Why does the ocean appear blue? Is it because of the sky’s reflection?

There are a lot of questions from our ever-curious brains about our vast world. The complex body processes. Nature’s way of making life unfathomable, creatures and species that co-exist with humans, or even some that were already there even before humanity inhabit the Earth, why the sea is salty, why the rainbows have different colors, how gravity works, and so on.

On our quest to answering life’s questions, we go to school, study, read books or ask Google. Why do you think the ocean appears to have a blue color? Is it due to the sky’s reflection? The quick answer is no. If you are on a plane, or on a parachute where you can have an overlook of the ocean’s vastness, you will notice that it has greenish to bluish hues. Pure water is crystal clear, but if there is a lot of water, and the water is profound that there are no reflections off the seafloor, the water appears as a very dark navy blue.

Based on NASA’s ocean color website, the color of the ocean can be determined by the interactions of incident light with substances or particles present in the water. Therefore, sunlight and the organisms present in a particular ocean affects its color and not the sky’s reflection.

The water molecules in the ocean mostly absorb the red, yellow, and green wavelengths of the sunlight, than the blue wavelengths, so it is reflected when the light hits the ocean.

Another influencing factor to the ocean’s color is the free-floating photosynthetic microorganisms called phytoplankton and the inorganic particulates. The chlorophyll in the phytoplankton contains green pigment, and absorbs blue and red wavelengths and transmits in the green. So the part of the ocean where these phytoplankton is mostly present, makes the ocean appear in the shades of blue-green to green, depending upon the type and density of the phytoplankton population there. Therefore he more phytoplankton in the water, the greener it is, and the lesser phytoplankton, the bluer it is. (click here for more details)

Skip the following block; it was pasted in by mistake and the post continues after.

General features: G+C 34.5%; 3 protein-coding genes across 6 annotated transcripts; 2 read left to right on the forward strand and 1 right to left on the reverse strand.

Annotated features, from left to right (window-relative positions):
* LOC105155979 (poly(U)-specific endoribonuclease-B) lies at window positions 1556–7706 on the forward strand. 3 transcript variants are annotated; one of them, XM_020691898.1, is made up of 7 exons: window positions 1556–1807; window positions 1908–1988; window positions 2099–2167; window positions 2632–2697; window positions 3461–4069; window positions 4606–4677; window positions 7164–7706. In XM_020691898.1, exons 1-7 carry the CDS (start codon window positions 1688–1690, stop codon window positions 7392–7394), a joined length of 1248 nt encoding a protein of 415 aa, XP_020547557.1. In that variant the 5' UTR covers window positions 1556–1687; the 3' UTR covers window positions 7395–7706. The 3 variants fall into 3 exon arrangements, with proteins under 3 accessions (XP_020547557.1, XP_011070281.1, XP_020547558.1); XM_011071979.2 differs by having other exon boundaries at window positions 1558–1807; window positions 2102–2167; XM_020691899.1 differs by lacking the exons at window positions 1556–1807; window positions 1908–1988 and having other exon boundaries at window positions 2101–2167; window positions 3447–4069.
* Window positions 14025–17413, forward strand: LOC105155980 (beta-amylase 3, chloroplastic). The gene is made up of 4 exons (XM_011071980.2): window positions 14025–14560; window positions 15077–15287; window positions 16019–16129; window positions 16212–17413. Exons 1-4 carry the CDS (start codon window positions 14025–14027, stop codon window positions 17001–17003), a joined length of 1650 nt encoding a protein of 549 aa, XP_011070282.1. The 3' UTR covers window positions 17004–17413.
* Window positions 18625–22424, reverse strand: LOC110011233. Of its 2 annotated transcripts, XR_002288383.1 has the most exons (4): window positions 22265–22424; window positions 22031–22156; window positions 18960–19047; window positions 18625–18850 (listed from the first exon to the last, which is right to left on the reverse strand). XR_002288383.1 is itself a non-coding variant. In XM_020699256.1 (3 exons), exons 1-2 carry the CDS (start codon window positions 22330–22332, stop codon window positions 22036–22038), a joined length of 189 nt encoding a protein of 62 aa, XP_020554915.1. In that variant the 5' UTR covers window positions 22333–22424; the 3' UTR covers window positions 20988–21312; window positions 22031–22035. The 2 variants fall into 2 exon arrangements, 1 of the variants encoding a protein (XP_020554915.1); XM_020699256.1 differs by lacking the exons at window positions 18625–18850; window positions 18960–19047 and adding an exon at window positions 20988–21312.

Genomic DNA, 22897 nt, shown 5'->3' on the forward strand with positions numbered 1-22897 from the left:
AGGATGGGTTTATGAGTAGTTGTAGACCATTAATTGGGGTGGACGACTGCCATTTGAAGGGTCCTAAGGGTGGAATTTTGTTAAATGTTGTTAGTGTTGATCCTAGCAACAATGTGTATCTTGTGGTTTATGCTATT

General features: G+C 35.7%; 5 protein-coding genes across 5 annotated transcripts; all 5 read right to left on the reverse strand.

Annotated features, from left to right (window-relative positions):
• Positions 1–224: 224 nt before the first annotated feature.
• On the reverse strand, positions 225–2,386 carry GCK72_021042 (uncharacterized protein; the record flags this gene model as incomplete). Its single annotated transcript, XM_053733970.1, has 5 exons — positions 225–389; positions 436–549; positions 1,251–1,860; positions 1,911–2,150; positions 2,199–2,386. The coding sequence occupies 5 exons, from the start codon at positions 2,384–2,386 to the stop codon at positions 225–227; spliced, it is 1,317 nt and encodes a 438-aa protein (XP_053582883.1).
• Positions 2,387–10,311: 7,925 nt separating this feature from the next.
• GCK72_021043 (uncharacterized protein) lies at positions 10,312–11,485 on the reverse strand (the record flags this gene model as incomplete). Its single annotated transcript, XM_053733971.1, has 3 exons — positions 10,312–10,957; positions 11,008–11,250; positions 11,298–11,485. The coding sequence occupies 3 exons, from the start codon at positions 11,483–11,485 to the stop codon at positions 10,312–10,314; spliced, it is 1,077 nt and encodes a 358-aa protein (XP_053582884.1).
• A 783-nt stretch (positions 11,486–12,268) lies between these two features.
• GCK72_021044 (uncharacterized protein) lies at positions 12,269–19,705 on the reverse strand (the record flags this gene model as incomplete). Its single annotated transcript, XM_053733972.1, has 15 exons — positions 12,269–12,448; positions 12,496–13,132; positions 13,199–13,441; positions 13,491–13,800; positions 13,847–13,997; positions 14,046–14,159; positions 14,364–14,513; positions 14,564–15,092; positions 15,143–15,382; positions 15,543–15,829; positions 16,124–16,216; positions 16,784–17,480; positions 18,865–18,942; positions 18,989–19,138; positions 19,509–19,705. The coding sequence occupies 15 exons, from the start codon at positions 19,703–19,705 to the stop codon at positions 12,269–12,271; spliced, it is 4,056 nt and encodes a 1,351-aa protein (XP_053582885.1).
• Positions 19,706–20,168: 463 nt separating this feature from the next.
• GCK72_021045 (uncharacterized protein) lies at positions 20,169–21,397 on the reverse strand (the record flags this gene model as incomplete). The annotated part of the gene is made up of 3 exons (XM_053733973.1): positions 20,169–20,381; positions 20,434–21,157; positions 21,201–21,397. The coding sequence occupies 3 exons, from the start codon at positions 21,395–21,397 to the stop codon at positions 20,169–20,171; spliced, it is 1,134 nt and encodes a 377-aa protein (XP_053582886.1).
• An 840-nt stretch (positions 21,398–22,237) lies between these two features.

Light is reflected and absorbed by the particulate matter, which reduces the clarity of the water. Dissolved Substances in water can also affect its color. Other substances usually composed of organic carbon may be found dissolved in the water, which can also absorb light. Researchers refer to these substances as colored dissolved organic matter or CDOM.

The suspension of the particles in the water increases the scattering of light. For example, in coastal areas, suspension of sand and silt from the bottom of the tides, runoff from rivers, waves, and storms and several other substances can change the color of the near-shore waters. Some types of particles like algae can also contain substances that absorb certain wavelengths of light, which adapts its appearance.

How about the other “colored” Seas?

The Red Sea

The Red Sea extending from Suez, Egypt to the Bab el-Mandeb Strait, is one of the saltiest and hottest seawater in the world. Its Greek name is Erythra Thalassa meaning red, but in Hebrew, it is called Yam Suph, or Sea of Reeds, most likely due to the reeds, and in Egypt, it is called “Green Space.” However, it was named the Red Sea due to the color changes observed in its waters. Usually, it has an intense blue-green color, but with the extensive blooms of the algae Trichodesmium erythraeum, which, upon dying off, turn the sea a reddish-brown color. The Red Sea connects to the ocean without even one river meets the sea. (click here for more details)

The Yellow Sea

The Yellow Sea is a semi-enclosed marginal sea off the east coast of Asia and to the west of the Korean Peninsula. Its high tides can reach about 10 meters high. One explanation and a possible reason for its name is its distinctive brownish yellow color. Its water comes from the Yellow River flow, containing huge amounts of silts from the upper plains. (click here for more details)

The White Sea

The White Sea is an inland sea found in the north of the European part of Russia belonging to the Arctic Ocean. For six to seven months every year, it is covered with ice.   There are two hypotheses on its name. One theory suggests that it’s called the White Sea because of its appearance covered by ice that makes it white. And the other theory says that the northern sky’s reflection to the sea makes it appear whitish.